Wednesday, December 31, 2014

More log analysis

I've written previously about using python and log parsing, which this writeup uses heavily.

I was testing position hold with the new 14 state INS the other day with Sparky2 on Seeing Spark. The new filter is working great. I ran autotune and 6 point calibration and engaged position hold and it held beautifully still. The new estimation of the z-axis accel bias worked as it should so there was no glitch in the altitude. The new magnetometer handling meant that the attitude was wonderfully locked in and not biased while tracking the heading really well. Spinning around while holding and it didn't budge a bit.

I wrote some code to calibrate the magnetometer while spinning which I think will be quite useful. It fits the data to a sphere as well as making sure the horizontal component has the appropriate magnitude (this prevents fitting to an edge condition).

You can see that the blue data (x versus y axis) quite nicely fits a circle. This is both an easier calibration procedure than 6 point and more useful since you can see the deviation from correct (the plot on the right shows the magnitude of the mag data) and the is performed with the motors running at hover. This will also work with the built in logging to flash.

Analyzing glitch

However, at one point it was just hovering and then started going to the side. I've occasionally seen things like this in the past and really wanted to get to the bottom of this. Whenever I started digging into navigation logs I typically end up writing the same lines in python over and over again. I finally decided to sit down and write a log analyzer to facilitate this.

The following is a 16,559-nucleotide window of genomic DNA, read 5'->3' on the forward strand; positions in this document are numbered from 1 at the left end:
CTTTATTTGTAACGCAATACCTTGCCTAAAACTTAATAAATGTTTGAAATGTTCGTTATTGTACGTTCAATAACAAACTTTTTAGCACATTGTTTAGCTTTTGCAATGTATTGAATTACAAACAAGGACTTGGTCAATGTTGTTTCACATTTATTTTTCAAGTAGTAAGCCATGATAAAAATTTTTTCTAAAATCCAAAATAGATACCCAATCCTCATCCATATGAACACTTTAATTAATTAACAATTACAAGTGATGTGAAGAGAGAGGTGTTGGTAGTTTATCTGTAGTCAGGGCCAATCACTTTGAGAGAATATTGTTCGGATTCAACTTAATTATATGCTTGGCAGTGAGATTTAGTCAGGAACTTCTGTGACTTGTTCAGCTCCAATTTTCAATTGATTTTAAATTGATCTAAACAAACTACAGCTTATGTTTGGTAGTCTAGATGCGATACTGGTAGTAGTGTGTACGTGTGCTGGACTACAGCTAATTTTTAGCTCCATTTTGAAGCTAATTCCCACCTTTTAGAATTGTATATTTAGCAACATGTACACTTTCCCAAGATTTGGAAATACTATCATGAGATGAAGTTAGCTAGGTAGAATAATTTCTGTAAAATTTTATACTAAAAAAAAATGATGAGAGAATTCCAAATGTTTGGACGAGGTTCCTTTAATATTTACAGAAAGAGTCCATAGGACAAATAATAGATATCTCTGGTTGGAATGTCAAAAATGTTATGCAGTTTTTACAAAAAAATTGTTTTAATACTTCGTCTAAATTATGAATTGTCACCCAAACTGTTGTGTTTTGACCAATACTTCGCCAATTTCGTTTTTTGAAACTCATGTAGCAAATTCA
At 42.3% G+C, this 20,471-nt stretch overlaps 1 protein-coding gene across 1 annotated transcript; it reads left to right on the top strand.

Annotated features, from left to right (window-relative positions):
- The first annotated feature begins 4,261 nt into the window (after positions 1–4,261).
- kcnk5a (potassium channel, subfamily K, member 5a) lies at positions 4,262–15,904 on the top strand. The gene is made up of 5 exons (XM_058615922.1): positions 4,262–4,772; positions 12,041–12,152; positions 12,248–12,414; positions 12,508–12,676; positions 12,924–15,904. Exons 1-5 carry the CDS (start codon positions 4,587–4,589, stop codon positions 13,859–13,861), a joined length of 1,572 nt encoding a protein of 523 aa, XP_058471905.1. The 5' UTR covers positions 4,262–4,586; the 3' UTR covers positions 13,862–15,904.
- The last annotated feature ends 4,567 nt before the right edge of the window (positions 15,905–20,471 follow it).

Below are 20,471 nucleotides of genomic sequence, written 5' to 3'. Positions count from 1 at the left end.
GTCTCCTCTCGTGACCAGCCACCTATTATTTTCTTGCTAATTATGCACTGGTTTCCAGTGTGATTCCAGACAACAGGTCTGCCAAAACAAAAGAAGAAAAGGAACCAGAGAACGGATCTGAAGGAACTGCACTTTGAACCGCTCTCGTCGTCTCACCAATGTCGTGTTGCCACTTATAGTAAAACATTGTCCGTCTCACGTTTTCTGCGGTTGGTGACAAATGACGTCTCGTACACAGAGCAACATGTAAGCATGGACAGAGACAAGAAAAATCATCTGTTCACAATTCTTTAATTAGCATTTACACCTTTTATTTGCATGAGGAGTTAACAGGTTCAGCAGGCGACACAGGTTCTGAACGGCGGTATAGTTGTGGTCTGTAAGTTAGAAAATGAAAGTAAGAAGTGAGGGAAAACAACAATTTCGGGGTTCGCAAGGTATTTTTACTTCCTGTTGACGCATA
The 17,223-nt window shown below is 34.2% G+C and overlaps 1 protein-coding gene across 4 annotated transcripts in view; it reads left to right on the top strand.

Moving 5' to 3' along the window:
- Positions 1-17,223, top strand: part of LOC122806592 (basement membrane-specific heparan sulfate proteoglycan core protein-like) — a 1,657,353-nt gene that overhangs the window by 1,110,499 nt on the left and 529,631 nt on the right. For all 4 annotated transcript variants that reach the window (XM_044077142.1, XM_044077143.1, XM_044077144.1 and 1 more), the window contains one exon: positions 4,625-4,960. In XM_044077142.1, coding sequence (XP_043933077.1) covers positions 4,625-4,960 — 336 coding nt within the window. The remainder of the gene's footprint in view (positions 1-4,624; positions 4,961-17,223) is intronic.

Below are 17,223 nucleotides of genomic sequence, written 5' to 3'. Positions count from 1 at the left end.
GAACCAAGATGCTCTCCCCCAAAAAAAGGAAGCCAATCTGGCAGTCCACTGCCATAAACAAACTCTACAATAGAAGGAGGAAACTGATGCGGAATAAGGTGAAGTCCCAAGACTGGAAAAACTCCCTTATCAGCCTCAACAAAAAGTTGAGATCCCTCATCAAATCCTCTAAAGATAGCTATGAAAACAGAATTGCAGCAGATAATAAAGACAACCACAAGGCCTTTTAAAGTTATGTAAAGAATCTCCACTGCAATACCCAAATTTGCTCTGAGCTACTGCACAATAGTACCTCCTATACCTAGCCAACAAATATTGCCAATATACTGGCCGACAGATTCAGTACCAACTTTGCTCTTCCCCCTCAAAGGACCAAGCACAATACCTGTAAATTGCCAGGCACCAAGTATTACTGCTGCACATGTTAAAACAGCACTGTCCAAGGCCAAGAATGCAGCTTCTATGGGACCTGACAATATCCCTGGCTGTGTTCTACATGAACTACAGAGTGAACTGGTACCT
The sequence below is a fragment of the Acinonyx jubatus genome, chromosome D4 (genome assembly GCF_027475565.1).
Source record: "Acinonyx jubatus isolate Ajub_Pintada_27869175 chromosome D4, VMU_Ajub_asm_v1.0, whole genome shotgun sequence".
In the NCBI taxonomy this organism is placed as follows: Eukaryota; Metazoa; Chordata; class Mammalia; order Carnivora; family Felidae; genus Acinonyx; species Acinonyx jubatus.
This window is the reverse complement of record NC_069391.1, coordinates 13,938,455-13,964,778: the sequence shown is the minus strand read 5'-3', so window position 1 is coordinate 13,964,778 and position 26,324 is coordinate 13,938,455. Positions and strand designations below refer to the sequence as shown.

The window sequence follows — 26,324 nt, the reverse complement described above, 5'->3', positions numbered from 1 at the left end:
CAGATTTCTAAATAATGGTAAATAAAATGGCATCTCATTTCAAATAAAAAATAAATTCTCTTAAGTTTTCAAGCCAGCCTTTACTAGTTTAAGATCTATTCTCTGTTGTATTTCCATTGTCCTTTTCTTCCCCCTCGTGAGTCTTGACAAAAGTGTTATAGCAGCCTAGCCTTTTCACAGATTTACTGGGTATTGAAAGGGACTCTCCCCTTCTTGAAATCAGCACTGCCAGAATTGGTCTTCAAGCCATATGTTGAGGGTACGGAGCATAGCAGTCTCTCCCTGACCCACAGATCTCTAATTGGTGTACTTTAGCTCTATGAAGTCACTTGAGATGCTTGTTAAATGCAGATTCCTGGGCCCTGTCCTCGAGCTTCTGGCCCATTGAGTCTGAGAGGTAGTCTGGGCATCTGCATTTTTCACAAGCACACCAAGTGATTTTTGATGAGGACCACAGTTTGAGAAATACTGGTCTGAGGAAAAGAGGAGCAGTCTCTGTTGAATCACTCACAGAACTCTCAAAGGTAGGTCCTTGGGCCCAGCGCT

./python/ -v TauLabs-2014-12-31_16-11-30.tll

This shows a snippet of the log file. The upper left panel shows the position and the upper right the velocity. You can see there is substantially less than a meter movement while holding and very low velocities. The bottom left shows the attitude and there are only a few degrees perturbation. The bottom right shows the gyro and shows that the quad was spinning around at the time. The interface also has a few options to toggle extra plots.

I zoomed in on when the hold deviation occurred:

What was extremely informative about this is that you can see the raw GPS position and velocity jump by a few meters at 188 seconds. Critically this occurs before the attitude deviates and not as a result of flying. Here is that time point zoomed in:

Again showing that there are clearly sample with the attitude nearly horizontal right up to the point where the bad position sample comes. In addition, you can see the INS racing to catch up (which wouldn't happen if there was a real change first since the accelerometers would sense it).

The end result of this bad position sample was the UAV flies the opposite direction to fix the perceived error. This is a tough problem since we have to trust the GPS generally to have any hope of a good position hold. It is also exactly what ArduCopter had to implement GPS glitch protection to solve. It has been extremely rare in my experience and within 2 seconds the GPS had corrected the error. However, it is definitely something where I'd like to get better logs.

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